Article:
Tokusan sighed, and his veil of golden hair rippled. "Kelarion is returned. The poor boy." His penetrating gaze assessed them both. "You'll come with me to our hearth, of course."

"We accept your hospitality," Dorrado said courteously.

Tokusan nodded briefly, still looking at them, scrutinizing. "Once Rashi is finished with my nephew your presence will be needed, to bring him to himself," he muttered, almost to himself. "After all, you've been with him during this difficult time and I have not seen him in decades."

"You are his uncle?" Dorrado inquired.

Tokusan looked at him. "Yes. His father-progenitor Tobira was my twin. I am responsible for what remains of the Koten family."

"Ah." Dorrado inclined his head.

The tall blond youko shook himself. "What am I doing, standing here?" He gestured. "Please, follow me. You've traveled long and hard to come here; please enjoy the comforts to be had of my hearth."

Dorrado squeezed his shoulder and released him, giving Eiri an encouraging nod. Silently they followed the youko Tokusan.


The hearth of Tokusan turned out to be a two-level home not far from the district where Kelarion had discovered the fate of his parents. Tokusan led them quickly through the streets, walking between them, golden head turning to glance at one or the other of them from time to time but, while he would meet their eyes, he seemed to have nothing to say.

Eiri had no heart for questions. He was exhausted -- drained, rather, and the brief surge of energy that had filled him upon their entry to Stronghold was now gone. Kelarion was gone, and part of Eiri felt numb from the abruptness of his departure.

He supposed, he thought dully, he had suspected it from the beginning. Eventually he and Kelarion were to part ways, and now they had.

"It's not much," Tokusan said, pausing by the gates, one hip cocked, "but it's home." He looked over his shoulder at them and golden hair sifted around his slender form like a living cloak.

Eiri was struck once again by how beautiful he was.

The moment they were through the gates of the house two more youko appeared: twins, this time, a pair of youko twins with tangled chestnut-dark hair. They were moon-faced, with rounded arms; if they hadn't looked Eiri's own age he would have thought it was baby fat but it was only that they were slightly plump. The twins peered at them curiously. They had sunny yellow eyes, and one was smiling.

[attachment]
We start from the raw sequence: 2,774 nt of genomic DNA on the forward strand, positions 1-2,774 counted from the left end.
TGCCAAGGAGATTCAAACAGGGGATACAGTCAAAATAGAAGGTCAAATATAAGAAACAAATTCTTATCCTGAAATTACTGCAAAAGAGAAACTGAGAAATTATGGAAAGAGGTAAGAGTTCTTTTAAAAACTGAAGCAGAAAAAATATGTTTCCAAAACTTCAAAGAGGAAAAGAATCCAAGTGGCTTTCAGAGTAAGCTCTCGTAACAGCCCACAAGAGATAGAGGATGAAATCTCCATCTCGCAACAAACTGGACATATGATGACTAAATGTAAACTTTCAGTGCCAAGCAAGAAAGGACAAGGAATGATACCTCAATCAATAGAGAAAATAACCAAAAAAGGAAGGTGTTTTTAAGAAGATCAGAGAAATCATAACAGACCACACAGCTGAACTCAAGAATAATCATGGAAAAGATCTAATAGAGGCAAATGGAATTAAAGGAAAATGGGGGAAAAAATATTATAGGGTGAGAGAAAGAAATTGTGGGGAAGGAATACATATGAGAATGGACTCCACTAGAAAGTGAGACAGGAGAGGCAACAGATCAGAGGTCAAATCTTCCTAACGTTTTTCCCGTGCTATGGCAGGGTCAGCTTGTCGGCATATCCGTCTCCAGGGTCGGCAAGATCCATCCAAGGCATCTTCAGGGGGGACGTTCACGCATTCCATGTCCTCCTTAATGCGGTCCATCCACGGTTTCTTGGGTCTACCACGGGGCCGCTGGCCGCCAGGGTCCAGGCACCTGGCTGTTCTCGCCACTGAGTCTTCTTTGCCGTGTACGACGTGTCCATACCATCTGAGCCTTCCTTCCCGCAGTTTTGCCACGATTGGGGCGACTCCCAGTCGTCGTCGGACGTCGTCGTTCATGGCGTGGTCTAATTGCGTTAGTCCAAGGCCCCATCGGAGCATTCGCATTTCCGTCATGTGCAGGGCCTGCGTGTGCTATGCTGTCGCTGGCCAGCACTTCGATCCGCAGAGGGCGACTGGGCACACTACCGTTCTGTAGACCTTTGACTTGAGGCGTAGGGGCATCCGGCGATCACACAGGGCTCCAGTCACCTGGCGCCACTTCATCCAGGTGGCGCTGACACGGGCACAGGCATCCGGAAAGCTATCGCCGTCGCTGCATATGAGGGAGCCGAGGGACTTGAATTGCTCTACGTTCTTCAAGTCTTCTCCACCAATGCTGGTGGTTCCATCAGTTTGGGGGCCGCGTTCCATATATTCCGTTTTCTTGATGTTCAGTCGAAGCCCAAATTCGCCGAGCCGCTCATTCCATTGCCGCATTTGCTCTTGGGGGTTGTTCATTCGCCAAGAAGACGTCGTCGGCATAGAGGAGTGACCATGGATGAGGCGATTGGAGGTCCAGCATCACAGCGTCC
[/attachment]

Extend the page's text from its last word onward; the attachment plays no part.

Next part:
"Vivo, Varis, could you please take their horses?" Tokusan asked them, waving a hand.

"Of course, Uncle," the smiling one replied, voice mellifluously deep. He approached Eiri, giving him an ingratiating look. Eiri surrendered his reins to the young youko, returning his smile and feeling shy and unbalanced for the first time in a great while.

"Kelarion's brothers," Tokusan explained, leading them into the house. It was constructed of stone -- something to be expected when they were in a city inside of a cliff. Despite that, the house was cool and airy, the inside of it amazing. The walls, for one, were not bare or even painted a single color. They were painted intricately, patterns crawling up the walls and spilling like a tangle of greenery over archways and glowing with vivid, interlocking designs. Eiri gaped at the handiwork, which would surely take years to complete for one room. He looked closer as he passed one wall, and marveled at the incredible detail of the mural.

Tokusan took them deeper within the house, through an archway hung with a fluttering blue curtain. He pushed it aside, revealing a bathing area, two soaking pools and another curtained-off area. "Please, make yourselves comfortable," he murmured. "The twins will be bringing your things, but meanwhile I will find fresh clothing for both of you, and then we'll provide refreshments."

"How did you know what we wanted most?" Eiri asked, turning to Tokusan, but the tall blond merely closed one eye in a slow wink, then swept the curtain shut behind him.

Eiri stripped speedily, hardly noticing as Dorrado did the same beside him. The soaking pools were a pair of tiled pits already filled, one steaming gently, one clear and almost certainly cool. Eiri slid into the warm one and moaned softly. It had been too long since his last bath and, while he'd never been overly fastidious, he appreciated being clean.

"What's behind the curtain?" Eiri wondered.

"A shower," Dorrado replied.

Eiri slanted a blank look at him. "A what?"

"You'll see."